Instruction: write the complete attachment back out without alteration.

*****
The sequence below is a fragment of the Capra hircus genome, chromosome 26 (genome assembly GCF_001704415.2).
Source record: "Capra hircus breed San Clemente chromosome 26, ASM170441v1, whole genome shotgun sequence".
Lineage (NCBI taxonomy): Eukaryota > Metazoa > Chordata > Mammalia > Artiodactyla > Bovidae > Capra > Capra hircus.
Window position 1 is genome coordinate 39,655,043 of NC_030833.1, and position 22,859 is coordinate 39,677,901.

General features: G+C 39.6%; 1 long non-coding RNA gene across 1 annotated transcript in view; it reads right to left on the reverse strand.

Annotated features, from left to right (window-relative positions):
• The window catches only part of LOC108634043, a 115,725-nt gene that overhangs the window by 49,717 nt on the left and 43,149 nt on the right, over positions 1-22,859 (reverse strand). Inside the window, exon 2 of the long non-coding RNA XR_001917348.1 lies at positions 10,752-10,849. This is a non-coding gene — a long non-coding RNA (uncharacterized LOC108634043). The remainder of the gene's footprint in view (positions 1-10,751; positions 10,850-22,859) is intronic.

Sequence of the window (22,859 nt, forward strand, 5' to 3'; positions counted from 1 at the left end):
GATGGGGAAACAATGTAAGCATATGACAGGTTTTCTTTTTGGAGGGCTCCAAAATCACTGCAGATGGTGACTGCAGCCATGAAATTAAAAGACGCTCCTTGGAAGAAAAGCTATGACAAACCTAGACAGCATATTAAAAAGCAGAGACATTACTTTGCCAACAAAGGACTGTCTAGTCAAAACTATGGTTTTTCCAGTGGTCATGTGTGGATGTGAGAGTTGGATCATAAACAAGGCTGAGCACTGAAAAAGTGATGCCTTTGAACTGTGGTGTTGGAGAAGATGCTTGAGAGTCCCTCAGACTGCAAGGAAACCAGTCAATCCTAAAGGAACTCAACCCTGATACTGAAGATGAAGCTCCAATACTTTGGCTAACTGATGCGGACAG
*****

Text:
The sequence below is a fragment of the Capra hircus genome, chromosome 26 (genome assembly GCF_001704415.2).
Source record: "Capra hircus breed San Clemente chromosome 26, ASM170441v1, whole genome shotgun sequence".
Lineage (NCBI taxonomy): Eukaryota > Metazoa > Chordata > Mammalia > Artiodactyla > Bovidae > Capra > Capra hircus.
Window position 1 is genome coordinate 39,655,043 of NC_030833.1, and position 22,859 is coordinate 39,677,901.

General features: G+C 39.6%; 1 long non-coding RNA gene across 1 annotated transcript in view; it reads right to left on the reverse strand.

Annotated features, from left to right (window-relative positions):
• The window catches only part of LOC108634043, a 115,725-nt gene that overhangs the window by 49,717 nt on the left and 43,149 nt on the right, over positions 1-22,859 (reverse strand). Inside the window, exon 2 of the long non-coding RNA XR_001917348.1 lies at positions 10,752-10,849. This is a non-coding gene — a long non-coding RNA (uncharacterized LOC108634043). The remainder of the gene's footprint in view (positions 1-10,751; positions 10,850-22,859) is intronic.

Sequence of the window (22,859 nt, forward strand, 5' to 3'; positions counted from 1 at the left end):
GATGGGGAAACAATGTAAGCATATGACAGGTTTTCTTTTTGGAGGGCTCCAAAATCACTGCAGATGGTGACTGCAGCCATGAAATTAAAAGACGCTCCTTGGAAGAAAAGCTATGACAAACCTAGACAGCATATTAAAAAGCAGAGACATTACTTTGCCAACAAAGGACTGTCTAGTCAAAACTATGGTTTTTCCAGTGGTCATGTGTGGATGTGAGAGTTGGATCATAAACAAGGCTGAGCACTGAAAAAGTGATGCCTTTGAACTGTGGTGTTGGAGAAGATGCTTGAGAGTCCCTCAGACTGCAAGGAAACCAGTCAATCCTAAAGGAACTCAACCCTGATACTGAAGATGAAGCTCCAATACTTTGGCTAACTGATGCGGACAG